Understanding Total Costs Associated with Hospitalization for Heart Failure, with Veraprapas Kittipibul, MD


Veraprapas Kittipibul, MD, discusses a study examining costs associated with heart failure hospitalization among patients with HFrEF or HFpEF from within the GWTG-HF registry.

Hospitalization costs are higher for patients with heart failure (HF) with ejection fractions of ≤40% or >40%, but the contributing factors to these costs vary significantly across the ejection fraction spectrum.

The data, presented at the American College of Cardiology 2024 (ACC.24) Annual Scientific Session, cited the importance of heart failure therapeutics that reduce all-cause hospitalizations and HF hospitalization to offset increasing healthcare costs.1

“I think we care a lot about hard outcomes, such as hospitalization, death, and even quality of life is becoming more and more important in heart failure,” explained Veraprapas Kittipibul, MD, cardiology and research fellow at Duke University Medical Center, in an interview with HCPLive. “But we cannot forget the cost asscoiated with [heart failure].”

Analyses occurred among Medicare beneficiaries in the Get With the Guidelines-HF registry, a large, contemporary US registry of patients hospitalized with heart failure, between 2016 and 2018. Kittipibul and colleagues assessed the mean per-patient total and cause-specific, unadjusted Medicare payments (Parts A & B) over a 12-month, post-discharge period.1,2

Those with heart transplants or left ventricular assist devices (LVAD) were excluded from the analysis. For the analysis, Kittipibul and colleagues compared payments across the spectrum of ejection fraction. Among 87,427 patients included in this analysis, 31,032 (35%) had ejection fraction ≤40%, while 56,395 (65%) had EF >40%.1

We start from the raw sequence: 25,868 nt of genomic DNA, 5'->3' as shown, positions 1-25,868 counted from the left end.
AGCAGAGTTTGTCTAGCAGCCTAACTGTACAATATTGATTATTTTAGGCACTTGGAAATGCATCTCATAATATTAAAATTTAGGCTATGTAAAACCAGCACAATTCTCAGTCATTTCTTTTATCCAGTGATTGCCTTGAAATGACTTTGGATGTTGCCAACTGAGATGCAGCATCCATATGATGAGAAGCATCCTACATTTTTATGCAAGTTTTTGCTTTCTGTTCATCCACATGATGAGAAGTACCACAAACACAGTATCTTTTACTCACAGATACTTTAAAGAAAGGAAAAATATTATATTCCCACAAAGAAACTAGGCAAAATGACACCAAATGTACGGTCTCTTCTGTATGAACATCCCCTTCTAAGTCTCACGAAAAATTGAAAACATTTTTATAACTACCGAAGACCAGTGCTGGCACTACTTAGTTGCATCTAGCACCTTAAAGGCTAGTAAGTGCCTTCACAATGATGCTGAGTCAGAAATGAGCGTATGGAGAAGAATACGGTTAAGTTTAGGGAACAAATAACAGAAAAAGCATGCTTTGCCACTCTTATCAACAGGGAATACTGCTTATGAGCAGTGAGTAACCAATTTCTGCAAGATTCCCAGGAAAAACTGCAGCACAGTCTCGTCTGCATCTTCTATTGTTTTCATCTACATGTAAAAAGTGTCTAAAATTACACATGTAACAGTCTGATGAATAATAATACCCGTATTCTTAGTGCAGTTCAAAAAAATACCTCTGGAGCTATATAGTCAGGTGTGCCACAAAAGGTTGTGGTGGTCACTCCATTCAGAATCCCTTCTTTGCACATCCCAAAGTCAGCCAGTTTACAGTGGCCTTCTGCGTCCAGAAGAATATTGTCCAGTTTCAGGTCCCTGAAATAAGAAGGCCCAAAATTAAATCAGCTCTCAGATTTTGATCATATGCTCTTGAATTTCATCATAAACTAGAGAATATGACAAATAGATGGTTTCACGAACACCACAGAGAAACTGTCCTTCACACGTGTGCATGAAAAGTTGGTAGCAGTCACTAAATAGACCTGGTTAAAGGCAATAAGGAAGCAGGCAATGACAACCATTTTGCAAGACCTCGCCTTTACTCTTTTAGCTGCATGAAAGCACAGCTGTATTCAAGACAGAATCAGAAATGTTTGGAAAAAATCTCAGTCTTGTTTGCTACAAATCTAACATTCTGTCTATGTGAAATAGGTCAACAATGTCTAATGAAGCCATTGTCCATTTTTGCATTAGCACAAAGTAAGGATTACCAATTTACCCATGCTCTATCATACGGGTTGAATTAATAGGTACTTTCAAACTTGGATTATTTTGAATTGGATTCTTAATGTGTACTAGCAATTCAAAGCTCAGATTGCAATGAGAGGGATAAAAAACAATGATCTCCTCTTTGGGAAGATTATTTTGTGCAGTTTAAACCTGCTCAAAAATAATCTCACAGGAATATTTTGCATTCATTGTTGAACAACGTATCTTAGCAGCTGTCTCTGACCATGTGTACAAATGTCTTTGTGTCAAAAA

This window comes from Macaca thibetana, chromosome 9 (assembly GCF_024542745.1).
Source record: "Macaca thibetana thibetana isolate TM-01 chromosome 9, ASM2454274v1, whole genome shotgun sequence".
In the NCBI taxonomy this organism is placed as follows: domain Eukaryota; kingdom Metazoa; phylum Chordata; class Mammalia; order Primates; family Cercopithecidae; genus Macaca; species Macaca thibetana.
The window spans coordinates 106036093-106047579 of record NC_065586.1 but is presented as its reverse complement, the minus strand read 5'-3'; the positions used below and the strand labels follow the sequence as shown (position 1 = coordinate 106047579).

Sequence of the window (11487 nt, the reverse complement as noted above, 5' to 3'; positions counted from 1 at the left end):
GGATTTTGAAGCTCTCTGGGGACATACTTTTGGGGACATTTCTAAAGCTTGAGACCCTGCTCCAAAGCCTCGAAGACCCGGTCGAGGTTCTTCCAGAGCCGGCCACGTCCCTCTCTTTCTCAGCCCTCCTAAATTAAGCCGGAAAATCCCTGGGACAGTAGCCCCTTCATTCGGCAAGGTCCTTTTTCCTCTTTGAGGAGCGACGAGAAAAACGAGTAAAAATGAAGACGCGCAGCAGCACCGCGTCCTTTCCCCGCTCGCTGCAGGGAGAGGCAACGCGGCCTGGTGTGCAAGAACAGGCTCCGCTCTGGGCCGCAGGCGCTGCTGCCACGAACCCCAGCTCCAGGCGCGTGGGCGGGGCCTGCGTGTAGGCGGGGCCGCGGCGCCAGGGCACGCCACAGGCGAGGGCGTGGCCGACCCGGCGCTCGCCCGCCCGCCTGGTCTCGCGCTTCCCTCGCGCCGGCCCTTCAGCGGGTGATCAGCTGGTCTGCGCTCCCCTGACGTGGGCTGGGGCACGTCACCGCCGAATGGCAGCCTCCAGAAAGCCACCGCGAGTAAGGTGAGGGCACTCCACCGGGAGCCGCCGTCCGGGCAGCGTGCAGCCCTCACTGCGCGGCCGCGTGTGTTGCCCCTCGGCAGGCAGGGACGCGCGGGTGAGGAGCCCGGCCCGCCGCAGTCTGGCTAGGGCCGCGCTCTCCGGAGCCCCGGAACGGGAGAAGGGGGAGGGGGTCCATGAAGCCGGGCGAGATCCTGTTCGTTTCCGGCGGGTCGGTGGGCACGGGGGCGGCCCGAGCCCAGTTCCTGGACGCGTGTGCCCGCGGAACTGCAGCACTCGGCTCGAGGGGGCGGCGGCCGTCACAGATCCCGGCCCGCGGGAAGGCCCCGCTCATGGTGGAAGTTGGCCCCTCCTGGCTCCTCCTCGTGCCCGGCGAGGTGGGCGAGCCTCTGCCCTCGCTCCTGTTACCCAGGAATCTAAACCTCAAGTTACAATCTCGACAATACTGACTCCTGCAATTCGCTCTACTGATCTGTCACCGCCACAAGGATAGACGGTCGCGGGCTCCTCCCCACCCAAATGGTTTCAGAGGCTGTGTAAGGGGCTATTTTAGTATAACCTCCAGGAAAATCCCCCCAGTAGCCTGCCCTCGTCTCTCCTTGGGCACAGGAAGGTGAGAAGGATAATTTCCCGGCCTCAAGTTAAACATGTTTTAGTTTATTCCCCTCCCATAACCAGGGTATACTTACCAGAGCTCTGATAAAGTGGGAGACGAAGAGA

Investigators found the 12-month mortality was higher among patients with EF ≤40% (38.1% vs. 33.6%; P <.01) versus the EF >40% group. However, the total costs and all-cause hospitalization costs were high among both EF groups (total costs: $40,865 vs. $39,196; all-cause hospitalization: $23,922 vs. $22,059), with all-cause hospitalization bearing the greatest burden of expenses.1

Moreover, analyses showed patients with EF ≤40% incurred higher costs from cardiovascular ($13,539 vs $9,229) and HF ($8,194 vs $4,979) hospitalizations, but lower costs from skilled nursing facilities ($3635 vs. $4606), compared with those with EF >40%.1

In an interview with HCPLive at ACC.24, Kittipibul described the key takeaways from the data and how they demonstrate the importance of implementation science to reduce HF-related hospitalizations.

Kittipibul has no relevant disclosures to report.


  1. Kittipibul V, Vaduganathan MV, Fonarow GC, et al. TOTAL AND CAUSE-SPECIFIC HEALTHCARE COSTS FOLLOWING HOSPITALIZATION FOR HEART FAILURE WITH REDUCED VS MILDLY REDUCED/PRESERVED EJECTION FRACTION. Presented at: American College of Cardiology (ACC.24) Annual Scientific Session. April 6 – 8, 2024. Atlanta, GA.
  2. American Heart Association. Get with the guidelines® - heart failure registry tool. www.heart.org. December 12, 2023. Accessed April 7, 2024. https://www.heart.org/en/professional/quality-improvement/get-with-the-guidelines/get-with-the-guidelines-heart-failure/get-with-the-guidelines-hf-registry-tool.
Related Videos
Video 2 - "COPD Traits Associated with Phenotypes"
Video 1 - "Why is COPD Important?"
HCPLive Five at APA 2024 | Image Credit: HCPLive
Video 4 - "Moderate/Severe/Uncontrolled Asthma Classification"
Video 3 - "Type 2 Inflammation and Biomarkers in Asthma"
Video 6 - "Evaluating Safety of Novel LDL Management Mechanism"
Video 5 - "Optimizing PCSK9 Inhibitors and Analyzing Plaque Reduction Data"
© 2024 MJH Life Sciences

All rights reserved.